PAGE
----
Presentation on theme: "Pricing in Various Market Structures By Gavin C Reid Professor of Economics, School of Economics & Finance, University of St Andrews Director, Centre for."— Presentation transcript:
Pricing in Various Market Structures By Gavin C Reid Professor of Economics, School of Economics & Finance, University of St Andrews Director, Centre for Research into Industry, Enterprise, Finance and the Firm (CRIEFF) Presentation to the Competition Appeal Tribunal, London, 6 June 2013
Outline Basic models Standards by which to judge economic efficiency Collusive and non-collusive oligopoly Two models of oligopoly: partial monopoly/price leadership; kinked demand curve. Modern developments: Kinked demand curves and Edgeworth cycles
Basic Models Perfect competition [see Knight (1921), Makowsky and Ostroy (2001)] - large numbers of rivals, unimpeded entry and exit, with a homogenous product, and given technologies. Monopoly, Marshall (1890), – sole production of a homogeneous product, with a fully balkanised market. Oligopoly – competition among the few, Fellner (1949), in which each firm is in significant strategic interaction, and rivalry is limited.
Anti-competitive agreements Examples of agreements which can be anti-competitive include, according to Gov.UK, the following: price-fixing (agreeing with any other business on a minimum price at which to sell goods or services) limiting production to drive up prices if 2 contracts are put out to tender, agreeing with your competitor to only bid on 1 each agreeing not to sell to a competitors customers or compete against them in a certain area If 2 or more competitors make agreements like these, it might constitute a cartel.
Perfect Competition Provides a yardstick against which to judge other forms of competition Is in itself a fundamental component of the economists analysis of efficiency Efficiency so conceived is thought of in terms of Pareto (i.e. a Pareto efficient change makes at least one economic agent better off without making any one worse off) One element of Pareto efficiency, as applied to the firm, is that price is set equal to marginal cost.
Degree of Monopoly A commonly adopted measure of degree of monopoly it the Lerner (1934) index: L = (Price – Marginal cost)/ Price; or L=(P-MC)/P It is zero if marginal cost pricing is used i.e. P = MC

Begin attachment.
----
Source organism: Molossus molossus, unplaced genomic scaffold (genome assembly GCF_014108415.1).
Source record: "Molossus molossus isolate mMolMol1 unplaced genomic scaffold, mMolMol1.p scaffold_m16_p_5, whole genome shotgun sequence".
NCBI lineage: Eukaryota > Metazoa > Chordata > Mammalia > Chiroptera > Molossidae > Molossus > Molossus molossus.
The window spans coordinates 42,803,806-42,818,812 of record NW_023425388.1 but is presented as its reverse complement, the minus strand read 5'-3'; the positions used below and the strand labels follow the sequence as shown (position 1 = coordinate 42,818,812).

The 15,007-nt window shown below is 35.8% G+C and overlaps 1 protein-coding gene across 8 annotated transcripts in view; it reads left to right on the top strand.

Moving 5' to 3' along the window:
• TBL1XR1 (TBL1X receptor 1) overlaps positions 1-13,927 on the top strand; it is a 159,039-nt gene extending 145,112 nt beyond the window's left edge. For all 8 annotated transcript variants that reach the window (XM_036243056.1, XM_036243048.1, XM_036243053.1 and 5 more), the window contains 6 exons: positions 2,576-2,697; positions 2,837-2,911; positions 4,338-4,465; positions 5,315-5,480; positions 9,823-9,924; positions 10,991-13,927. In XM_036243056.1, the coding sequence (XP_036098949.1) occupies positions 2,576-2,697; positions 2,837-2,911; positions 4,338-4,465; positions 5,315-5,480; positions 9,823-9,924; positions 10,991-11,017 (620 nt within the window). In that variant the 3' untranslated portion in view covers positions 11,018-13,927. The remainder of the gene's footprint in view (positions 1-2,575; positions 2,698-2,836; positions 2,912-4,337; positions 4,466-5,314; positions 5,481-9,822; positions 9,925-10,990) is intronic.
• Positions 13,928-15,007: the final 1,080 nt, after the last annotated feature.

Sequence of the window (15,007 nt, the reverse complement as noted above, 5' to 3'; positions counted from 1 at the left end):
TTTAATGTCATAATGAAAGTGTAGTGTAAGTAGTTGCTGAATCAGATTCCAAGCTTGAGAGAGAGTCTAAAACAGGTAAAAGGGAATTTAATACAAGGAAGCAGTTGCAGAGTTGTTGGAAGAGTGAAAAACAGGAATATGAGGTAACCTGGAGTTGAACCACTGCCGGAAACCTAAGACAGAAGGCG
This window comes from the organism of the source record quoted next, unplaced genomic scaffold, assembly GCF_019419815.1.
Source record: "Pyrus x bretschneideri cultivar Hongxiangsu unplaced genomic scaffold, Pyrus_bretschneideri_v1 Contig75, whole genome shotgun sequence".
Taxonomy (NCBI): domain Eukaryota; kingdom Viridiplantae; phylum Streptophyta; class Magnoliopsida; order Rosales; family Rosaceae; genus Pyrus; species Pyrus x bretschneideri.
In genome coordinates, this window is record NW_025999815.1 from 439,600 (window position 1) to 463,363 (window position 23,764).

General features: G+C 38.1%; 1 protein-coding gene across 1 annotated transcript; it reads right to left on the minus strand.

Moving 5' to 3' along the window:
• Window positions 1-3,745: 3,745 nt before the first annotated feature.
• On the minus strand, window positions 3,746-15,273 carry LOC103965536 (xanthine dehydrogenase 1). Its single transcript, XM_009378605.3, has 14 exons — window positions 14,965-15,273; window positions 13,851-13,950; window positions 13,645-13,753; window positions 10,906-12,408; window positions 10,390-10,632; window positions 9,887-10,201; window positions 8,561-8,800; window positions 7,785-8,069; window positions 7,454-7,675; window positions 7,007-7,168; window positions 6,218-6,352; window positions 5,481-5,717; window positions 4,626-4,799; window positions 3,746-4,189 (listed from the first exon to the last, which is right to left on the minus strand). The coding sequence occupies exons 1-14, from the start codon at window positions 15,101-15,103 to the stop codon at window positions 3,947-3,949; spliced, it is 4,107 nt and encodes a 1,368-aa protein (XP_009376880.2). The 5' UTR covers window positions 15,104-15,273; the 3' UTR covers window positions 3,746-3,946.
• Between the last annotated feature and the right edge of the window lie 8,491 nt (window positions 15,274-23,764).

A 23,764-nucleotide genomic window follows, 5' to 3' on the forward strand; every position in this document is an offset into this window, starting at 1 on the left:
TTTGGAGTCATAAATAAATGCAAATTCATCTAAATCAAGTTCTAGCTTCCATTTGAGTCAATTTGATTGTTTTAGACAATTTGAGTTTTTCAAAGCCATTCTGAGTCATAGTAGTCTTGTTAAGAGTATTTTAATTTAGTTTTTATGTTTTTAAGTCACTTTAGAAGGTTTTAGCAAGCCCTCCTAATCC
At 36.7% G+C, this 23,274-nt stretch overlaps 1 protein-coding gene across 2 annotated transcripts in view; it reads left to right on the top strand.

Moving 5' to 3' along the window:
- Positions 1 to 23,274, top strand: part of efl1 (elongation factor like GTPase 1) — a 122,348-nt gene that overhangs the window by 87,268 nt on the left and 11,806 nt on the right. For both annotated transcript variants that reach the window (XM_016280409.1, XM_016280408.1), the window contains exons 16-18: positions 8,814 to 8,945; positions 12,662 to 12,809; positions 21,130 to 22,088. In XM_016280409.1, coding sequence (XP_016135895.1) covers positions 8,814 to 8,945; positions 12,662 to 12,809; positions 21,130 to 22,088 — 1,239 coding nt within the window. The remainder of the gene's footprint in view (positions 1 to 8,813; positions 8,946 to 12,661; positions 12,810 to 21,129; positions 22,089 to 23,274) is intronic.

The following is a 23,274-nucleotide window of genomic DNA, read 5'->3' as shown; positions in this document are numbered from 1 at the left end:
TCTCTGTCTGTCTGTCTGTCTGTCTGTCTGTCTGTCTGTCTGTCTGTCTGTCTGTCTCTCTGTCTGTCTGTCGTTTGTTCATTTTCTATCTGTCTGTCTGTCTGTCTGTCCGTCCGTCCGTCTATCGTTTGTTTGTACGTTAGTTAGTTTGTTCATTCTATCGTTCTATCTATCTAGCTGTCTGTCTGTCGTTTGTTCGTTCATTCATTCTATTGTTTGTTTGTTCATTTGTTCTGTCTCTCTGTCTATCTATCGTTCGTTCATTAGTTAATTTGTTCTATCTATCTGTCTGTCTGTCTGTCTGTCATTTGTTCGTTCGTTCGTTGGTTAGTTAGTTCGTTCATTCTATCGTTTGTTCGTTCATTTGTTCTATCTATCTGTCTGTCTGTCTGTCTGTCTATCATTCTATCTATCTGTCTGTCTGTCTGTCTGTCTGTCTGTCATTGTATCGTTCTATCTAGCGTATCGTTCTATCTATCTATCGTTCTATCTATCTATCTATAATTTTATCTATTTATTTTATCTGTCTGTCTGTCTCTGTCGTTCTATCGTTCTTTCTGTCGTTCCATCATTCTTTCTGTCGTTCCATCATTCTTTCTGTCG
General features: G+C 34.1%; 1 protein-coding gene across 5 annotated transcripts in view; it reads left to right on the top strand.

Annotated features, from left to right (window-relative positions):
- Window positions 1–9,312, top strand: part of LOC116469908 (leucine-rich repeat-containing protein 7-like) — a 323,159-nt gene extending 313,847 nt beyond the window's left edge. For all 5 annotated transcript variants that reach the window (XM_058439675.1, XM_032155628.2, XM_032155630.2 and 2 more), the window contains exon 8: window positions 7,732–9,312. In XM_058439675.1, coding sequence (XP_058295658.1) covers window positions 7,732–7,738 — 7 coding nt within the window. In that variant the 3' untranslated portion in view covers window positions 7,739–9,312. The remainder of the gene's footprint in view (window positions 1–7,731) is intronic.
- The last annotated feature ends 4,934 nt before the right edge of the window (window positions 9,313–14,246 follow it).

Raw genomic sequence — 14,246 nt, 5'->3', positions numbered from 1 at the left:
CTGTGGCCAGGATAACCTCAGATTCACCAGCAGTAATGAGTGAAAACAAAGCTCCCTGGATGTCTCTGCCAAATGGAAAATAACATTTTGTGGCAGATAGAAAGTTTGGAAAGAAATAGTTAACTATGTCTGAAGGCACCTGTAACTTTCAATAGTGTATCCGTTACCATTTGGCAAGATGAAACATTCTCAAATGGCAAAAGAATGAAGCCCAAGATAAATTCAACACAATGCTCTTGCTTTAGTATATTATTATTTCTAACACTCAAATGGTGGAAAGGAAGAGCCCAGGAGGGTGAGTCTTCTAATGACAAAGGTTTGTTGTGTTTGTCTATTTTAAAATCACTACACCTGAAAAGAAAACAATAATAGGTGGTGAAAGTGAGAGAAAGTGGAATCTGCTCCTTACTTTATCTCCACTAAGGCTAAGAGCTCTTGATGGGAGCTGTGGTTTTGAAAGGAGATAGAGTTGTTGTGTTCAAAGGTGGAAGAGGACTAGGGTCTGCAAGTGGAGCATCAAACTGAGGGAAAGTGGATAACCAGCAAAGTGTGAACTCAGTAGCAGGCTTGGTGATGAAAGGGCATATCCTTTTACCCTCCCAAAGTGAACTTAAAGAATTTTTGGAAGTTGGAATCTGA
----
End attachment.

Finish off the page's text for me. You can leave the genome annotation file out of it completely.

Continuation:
Measuring Monopoly Distortion Consumers and Producers Surplus are common devices for calibrating the efficiency losses due to monopolisation. A perfectly competitive market maximizes the sum of consumers and producers surplus. Monopolisation gives rise to a measurable deadweight loss of consumers and producers surplus.
Variants of Basic Models Monopolistic Competition (Chamberlin, Robinson, 1933) - many rivals, mild product differentiation, easy entry and exit, social optimality or sub-optimality? Monopoly – partial, Nichol (1930), multiple plant, price discriminating, natural [e.g. Marshall (1890), Panzar and Rosse (1987)] Oligopoly (homogeneous, heterogeneous), collusive, non- collusive [e.g. Cournot (1838), Bertrand (1883)]
Kinked Demand Curve This is a flexible model of heterogenous oligopoly that seems to capture many aspects of real life oligopolies. There is a kink in the demand curve at the prevailing price, and above this kink the demand curve is highly elastic, and below it less elastic. The equilibrium price is stable under both cost and demand variation. The pricing behaviour is often consistent with high price-cost margins.
Kinked demand and Edgeworth cycles Maskin and Tirole (1988) provide a game- theoretic account of both the kinked demand curve, and the Edgeworth cycle. They find: Firms alternately choose their price A special equilibrium type (MPE) which depends only on the rivals price Show that a kinked demand curve at the monopoly price is renegotiation proof
Edgeworth Cycle A war of attrition occurs, in which each firm waits for its rival to increase its price (a relenting strategy) Relenting is a public good, but each firm wants its rival to increase the price, so they can undercut it. A mixed strategy emerges with each firm relenting with a probability less than one, to avoid free-riding
Conclusion Common movement of prices across rivals (either up or down) is no necessary indication of collusion, price fixing, inefficiency or welfare loss: you need to know something about the market structure. Judgment must be exercised as to whether pricing is collusive.
General References Hal R Varian (2010) Intermediate microeconomics: a modern approach (2010), 8 th edition, Prentice Hall. Oz Shy (1996) Industrial Organization: theory and applications, MIT Press, (especially Ch. 8). Geoffrey A. Jehle and Philip J. Reny (2011) Advanced Microeconomic Theory, 3rd Edition, Prentice Hall (2011).
Specialised References Makowsky, L. and J. L. Ostroy (2001), Perfect competition and the creativity of the market, Journal of Economic Literature, 39, Maskin, E. and J. Tirole (1988) A theory of dynamic oligopoly II: price competition, kinked demand curves, and Edgeworth cycles, Econometrica, 56(3), Noel, M. (2007) Edgeworth price cycles, cost-based pricing and sticky pricing in gasoline retail markets, Review of Economics and Statistics, 89,
Further References Bhaskar, V., S.Machin and G.C. Reid (1991) Testing a model of the kinked demand curve, Journal of Industrial Economics, 34, Reid, G. C. (1977), Comparative statics of the partial monopoly model, Scottish Journal of Political Economy, 24(2), Reid, G.C. (1981), The Kinked Demand curve Analysis of Oligopoly: theory and evidence, Edinburgh University Press.